Step 4 - Happy Visit

We have a plan in place for neurotypical patients, those that are slightly stressed, and those that are going to take someone's arm off. Now, we start implementing protocols that can help reduce stress and the need for PVPs in those low- to middle-tier stressed animals. Happy Visits are a great place to start. Schedule 15 minute visits during quiet times of the day where families c


an just bring their pet in, hang out for a bit, eat some treats, then go home. The goal here is to help uncouple hospital = danger. If 9/10 nothing happens at the vet, then the 1/10 something does, the animal's anticipatory stress will be significantly lower. Most clinics offer these for free.

Step 5 - Cooperative Care

Now we're finally getting into the meat of your behavior program. We have Happy Visits, know how to prevent stress, and now we're going to work on training patients to actively work with their team for medical care. Alicea and Monique wrote a whole book on Cooperative Veterinary Care. I recommend reading through this plus at least 1-2 basic training books before really implementing Cooperative Care.


I recommend starting with patients that are well known and owned by families that have been married to the practice for a long time. Offer to work with their pets for free to get yourself some practice and make a positive impact on the pet's medical care. Once you have a good system in place, you can start charging for your time.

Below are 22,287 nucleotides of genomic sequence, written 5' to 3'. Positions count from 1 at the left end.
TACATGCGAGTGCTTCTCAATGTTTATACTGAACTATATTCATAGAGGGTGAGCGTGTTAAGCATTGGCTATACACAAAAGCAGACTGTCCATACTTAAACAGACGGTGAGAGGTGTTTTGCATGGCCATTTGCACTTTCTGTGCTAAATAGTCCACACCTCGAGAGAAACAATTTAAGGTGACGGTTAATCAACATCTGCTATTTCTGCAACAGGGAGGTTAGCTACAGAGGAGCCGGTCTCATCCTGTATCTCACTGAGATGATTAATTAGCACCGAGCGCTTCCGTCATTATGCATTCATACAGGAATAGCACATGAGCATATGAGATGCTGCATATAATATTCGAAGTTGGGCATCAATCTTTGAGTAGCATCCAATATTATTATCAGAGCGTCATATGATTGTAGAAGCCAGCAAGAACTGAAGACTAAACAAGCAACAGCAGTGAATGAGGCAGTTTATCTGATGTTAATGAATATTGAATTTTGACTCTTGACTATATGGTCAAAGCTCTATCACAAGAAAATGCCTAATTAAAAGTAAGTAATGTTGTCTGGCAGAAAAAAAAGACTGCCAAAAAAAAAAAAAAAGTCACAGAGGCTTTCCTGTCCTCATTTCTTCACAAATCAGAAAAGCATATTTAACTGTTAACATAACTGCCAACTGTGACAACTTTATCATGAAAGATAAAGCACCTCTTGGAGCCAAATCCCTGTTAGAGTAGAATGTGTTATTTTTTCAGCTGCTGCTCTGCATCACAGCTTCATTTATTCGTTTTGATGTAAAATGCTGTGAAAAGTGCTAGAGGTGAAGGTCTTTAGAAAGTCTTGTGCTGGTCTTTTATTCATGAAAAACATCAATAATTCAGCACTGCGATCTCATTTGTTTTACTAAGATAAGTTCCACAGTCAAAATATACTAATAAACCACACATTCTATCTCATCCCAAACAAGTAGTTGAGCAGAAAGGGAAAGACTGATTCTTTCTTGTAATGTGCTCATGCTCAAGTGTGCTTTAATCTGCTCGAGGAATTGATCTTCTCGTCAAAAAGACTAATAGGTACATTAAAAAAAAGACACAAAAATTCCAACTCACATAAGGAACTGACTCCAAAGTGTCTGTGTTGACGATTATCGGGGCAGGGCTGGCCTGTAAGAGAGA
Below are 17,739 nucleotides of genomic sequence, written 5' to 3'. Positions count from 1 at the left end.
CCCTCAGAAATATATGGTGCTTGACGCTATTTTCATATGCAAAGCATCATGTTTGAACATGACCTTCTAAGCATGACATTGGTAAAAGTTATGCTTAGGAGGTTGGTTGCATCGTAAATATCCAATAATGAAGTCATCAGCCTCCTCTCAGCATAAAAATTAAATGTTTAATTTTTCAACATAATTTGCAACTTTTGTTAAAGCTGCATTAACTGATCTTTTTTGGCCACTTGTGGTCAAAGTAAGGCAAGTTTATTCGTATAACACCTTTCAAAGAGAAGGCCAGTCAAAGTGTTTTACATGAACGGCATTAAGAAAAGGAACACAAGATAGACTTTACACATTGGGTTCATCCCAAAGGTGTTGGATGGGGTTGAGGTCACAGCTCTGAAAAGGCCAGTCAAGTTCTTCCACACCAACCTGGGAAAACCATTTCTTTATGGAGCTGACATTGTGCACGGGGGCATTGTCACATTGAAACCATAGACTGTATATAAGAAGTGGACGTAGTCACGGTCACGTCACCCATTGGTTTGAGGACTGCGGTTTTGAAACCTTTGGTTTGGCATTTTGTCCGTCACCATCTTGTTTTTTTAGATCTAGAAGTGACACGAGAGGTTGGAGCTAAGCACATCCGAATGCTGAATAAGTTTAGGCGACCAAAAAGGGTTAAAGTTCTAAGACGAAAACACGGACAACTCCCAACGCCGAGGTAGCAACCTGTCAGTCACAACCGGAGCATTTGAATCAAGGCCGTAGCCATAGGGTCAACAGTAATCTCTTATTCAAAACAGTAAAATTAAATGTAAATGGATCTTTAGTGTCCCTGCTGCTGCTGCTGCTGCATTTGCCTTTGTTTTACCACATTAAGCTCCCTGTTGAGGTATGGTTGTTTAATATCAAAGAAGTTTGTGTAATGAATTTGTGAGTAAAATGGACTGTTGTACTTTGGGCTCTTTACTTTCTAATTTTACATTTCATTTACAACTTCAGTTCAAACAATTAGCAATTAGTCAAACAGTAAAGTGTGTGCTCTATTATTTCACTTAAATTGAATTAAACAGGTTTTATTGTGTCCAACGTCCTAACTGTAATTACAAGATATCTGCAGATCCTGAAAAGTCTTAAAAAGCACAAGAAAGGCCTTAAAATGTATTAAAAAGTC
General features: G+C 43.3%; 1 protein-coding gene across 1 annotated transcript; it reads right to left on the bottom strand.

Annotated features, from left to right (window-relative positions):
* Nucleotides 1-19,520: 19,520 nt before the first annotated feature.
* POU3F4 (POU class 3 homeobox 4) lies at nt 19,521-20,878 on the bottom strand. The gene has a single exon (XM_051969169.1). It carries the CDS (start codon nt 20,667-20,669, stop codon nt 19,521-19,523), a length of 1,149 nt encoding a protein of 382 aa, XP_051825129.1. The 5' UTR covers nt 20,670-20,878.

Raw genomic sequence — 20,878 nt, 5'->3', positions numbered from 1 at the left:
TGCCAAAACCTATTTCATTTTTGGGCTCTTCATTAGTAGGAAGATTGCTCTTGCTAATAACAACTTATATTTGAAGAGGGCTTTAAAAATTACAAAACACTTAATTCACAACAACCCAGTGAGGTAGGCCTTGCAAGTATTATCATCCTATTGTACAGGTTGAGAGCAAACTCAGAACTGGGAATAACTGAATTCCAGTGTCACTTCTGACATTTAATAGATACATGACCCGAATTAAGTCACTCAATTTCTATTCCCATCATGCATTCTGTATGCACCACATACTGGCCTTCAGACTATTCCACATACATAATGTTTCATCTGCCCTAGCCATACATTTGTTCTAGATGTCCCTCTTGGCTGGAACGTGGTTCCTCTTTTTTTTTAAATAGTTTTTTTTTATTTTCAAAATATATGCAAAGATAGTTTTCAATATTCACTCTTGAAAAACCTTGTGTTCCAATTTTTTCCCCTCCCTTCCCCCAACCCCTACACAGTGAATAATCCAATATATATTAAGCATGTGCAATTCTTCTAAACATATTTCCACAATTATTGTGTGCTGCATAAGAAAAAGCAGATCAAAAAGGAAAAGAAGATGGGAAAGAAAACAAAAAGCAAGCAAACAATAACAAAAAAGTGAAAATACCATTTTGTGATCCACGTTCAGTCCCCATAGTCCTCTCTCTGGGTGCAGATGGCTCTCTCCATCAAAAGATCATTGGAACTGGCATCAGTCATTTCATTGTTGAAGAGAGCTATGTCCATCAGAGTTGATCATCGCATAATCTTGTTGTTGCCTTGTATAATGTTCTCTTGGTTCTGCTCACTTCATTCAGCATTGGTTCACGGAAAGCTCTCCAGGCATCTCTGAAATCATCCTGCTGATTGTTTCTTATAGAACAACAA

Step 6 - Preventative Behavior

Like other aspects of medical care, prevention is the best medicine. You can start fleshing out your Puppy and Kitten programs to support normal behavioral development. Have Puppy and Kitten Talks, send home resources, set up socialization classes, etc. There is so much opportunity here and setting up their young pets off on a good foot will tie your clients to the practice for years.


Step 7 - Intervention Behavior

Hopefully by now your behavior education has come along pretty well. You're comfortable with normal behaviors, basic training principles, and helping fearful pets be successful in the veterinary clinic. Now might be the time to start developing Behavior Consultation for pets with established problems. The most important piece of advice here: Know what you know and recognize what you don't. There is no end of terrible advice and information out there, don't add to it.


Obviously, there is a lot more to it, but this is a basic roadmap. Based on the feedback from this post, I'm considering setting up a remote, roundtable discussion about how you actively implement some of these changes. Until then, I figured this was a good jumping off point!


Good luck!